6. Accidents happen
Accidents are bound to happen while training. The way you react to these can either make or break the process. Let your child know that it is okay, and that they will do better next time, rather than scolding them or making them pick up after themselves. Staying positive and calm will work better, and ensure that your child will not dread using the potty.
7. Stop using diapers
After some time, you may notice that you no longer have to use diapers, especially during the day. Go shopping for underwear or training pants with the child to make them feel as though they are part of the process. When they start putting on underwear, make sure that they are appropriately dressed to use the potty freely when they need to.
8. But it’s OK to go back to diapers for a while
If you have been trying for a while without the desired results, you may need to go back to diapers and nappies. This can be quite frustrating, but at the end of it, it may be what is best for the child, and you have to remember that it is only temporary. The decision should not make your child feel bad, but should be explained as a transition before you give the training process another chance.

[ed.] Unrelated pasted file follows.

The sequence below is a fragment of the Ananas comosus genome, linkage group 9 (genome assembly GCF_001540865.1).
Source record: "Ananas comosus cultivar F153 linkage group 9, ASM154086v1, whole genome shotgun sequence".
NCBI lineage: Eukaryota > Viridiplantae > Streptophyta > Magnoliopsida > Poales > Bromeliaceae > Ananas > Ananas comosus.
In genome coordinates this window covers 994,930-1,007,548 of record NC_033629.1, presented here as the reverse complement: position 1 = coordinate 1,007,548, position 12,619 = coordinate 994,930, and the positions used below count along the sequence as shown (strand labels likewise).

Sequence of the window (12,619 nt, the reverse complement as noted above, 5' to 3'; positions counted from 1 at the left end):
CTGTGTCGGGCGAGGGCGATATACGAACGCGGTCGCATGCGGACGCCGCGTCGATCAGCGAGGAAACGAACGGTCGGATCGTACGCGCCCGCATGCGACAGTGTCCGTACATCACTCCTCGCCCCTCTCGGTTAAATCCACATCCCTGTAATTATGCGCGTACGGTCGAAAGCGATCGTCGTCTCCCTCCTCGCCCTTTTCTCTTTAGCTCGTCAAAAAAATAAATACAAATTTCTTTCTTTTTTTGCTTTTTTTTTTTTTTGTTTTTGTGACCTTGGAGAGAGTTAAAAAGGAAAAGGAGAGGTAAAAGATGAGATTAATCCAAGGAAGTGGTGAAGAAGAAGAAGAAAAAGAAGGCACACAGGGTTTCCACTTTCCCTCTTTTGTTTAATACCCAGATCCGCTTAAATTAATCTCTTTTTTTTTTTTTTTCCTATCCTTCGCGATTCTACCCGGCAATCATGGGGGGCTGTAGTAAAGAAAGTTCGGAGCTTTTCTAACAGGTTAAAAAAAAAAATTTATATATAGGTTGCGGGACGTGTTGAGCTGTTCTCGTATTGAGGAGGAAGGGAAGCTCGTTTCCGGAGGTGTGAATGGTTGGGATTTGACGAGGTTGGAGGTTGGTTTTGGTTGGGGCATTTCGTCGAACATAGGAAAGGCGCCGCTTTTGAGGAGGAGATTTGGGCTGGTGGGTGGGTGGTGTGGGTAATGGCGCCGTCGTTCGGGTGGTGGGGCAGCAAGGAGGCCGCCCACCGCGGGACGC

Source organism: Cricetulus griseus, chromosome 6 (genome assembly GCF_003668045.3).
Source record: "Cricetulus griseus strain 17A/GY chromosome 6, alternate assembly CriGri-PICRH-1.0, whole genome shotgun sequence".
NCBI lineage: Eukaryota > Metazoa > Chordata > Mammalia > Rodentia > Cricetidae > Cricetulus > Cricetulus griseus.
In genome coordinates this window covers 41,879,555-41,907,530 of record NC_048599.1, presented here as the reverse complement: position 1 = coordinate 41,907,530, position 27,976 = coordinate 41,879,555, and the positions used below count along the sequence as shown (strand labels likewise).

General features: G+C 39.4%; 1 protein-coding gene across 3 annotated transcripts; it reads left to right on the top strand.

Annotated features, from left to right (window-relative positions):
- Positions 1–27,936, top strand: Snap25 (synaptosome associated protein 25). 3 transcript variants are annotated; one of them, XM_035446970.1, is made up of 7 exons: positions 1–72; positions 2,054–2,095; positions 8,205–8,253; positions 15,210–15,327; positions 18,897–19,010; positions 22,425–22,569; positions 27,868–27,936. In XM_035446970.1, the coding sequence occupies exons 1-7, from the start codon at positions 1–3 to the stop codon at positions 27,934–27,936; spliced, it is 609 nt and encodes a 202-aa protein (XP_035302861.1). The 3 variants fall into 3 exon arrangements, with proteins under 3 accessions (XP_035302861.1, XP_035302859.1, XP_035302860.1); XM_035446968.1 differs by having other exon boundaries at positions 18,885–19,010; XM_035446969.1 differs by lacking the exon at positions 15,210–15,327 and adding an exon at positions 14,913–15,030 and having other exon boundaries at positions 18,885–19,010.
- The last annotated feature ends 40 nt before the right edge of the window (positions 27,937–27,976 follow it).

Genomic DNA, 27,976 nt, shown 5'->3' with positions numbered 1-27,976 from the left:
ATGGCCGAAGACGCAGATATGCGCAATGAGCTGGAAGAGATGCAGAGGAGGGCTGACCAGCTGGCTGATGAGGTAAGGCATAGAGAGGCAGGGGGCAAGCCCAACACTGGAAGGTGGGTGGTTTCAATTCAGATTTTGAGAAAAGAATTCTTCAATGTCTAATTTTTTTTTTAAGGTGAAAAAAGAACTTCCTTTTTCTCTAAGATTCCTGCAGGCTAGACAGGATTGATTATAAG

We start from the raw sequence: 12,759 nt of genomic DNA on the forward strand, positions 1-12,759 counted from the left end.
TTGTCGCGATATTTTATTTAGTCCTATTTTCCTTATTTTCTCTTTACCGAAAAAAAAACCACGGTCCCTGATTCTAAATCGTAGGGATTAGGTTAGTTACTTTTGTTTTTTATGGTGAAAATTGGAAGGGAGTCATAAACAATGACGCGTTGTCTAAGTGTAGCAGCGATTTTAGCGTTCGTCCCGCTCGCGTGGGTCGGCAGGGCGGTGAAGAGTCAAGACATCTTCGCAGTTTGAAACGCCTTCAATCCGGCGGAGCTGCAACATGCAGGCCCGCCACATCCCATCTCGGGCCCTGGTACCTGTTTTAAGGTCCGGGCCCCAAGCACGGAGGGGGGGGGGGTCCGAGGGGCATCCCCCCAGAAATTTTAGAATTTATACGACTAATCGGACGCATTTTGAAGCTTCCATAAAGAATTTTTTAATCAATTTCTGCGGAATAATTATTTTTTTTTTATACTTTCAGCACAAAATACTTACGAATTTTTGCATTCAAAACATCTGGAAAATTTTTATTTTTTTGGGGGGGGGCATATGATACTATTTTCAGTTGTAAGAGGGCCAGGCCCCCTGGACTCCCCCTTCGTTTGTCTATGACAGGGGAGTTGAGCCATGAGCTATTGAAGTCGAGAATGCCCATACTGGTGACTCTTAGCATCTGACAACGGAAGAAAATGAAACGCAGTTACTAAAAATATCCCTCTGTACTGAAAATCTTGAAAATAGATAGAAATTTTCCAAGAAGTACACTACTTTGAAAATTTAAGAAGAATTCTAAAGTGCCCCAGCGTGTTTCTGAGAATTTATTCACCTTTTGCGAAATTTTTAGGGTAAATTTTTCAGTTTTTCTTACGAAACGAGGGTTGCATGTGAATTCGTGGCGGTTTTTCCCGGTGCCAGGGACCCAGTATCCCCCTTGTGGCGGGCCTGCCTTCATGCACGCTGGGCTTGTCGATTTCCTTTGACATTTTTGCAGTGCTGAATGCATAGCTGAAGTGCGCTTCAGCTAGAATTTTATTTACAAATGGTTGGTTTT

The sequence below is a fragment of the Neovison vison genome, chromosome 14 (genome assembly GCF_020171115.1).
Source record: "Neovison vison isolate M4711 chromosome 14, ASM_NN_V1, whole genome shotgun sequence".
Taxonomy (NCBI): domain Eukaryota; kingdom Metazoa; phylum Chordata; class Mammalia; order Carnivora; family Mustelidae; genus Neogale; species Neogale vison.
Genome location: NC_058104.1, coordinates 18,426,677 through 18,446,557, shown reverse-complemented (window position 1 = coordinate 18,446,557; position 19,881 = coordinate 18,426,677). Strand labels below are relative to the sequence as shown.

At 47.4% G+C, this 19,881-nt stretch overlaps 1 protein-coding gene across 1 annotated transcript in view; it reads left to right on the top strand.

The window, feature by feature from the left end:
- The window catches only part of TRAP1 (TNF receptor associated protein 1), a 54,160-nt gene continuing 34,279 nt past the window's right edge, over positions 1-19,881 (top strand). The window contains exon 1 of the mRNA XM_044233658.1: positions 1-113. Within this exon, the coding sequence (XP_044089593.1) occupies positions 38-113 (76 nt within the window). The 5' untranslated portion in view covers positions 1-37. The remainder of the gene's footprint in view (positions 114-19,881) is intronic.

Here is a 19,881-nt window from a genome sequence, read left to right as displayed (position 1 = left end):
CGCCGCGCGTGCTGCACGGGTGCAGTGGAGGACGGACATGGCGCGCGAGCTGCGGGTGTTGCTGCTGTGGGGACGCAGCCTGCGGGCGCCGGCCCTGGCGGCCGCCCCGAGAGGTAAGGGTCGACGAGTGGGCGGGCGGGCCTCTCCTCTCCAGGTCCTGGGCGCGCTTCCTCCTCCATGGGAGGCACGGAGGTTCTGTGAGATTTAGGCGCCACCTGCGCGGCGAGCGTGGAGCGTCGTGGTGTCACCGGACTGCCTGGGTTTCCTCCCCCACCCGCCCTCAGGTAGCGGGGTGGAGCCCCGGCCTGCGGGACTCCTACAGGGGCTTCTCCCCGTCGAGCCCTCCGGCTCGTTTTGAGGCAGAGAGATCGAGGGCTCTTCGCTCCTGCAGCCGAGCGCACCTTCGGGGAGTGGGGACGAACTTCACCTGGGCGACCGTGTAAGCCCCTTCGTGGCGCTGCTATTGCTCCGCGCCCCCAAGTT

9. Supervise potty visits
You and other caregivers should supervise the potty visits even after the child has become a pro. Kids still needs help wiping especially after bowel movements until they are about four or five years of age. Extra support might also be necessary when the child is using toilets they are not familiar with.
10. Talk to your doctor if you sense a deeper problem
There are times when unsuccessful potty training may be beyond the power of the parent and the child, and you may need to consult a doctor. For instance, if the little one has been dry, and all of a sudden started wetting themselves it may not be their fault, as it could be an indication they are constipated, have a bladder infection, are suffering from type 1 diabetes, or have thread worms.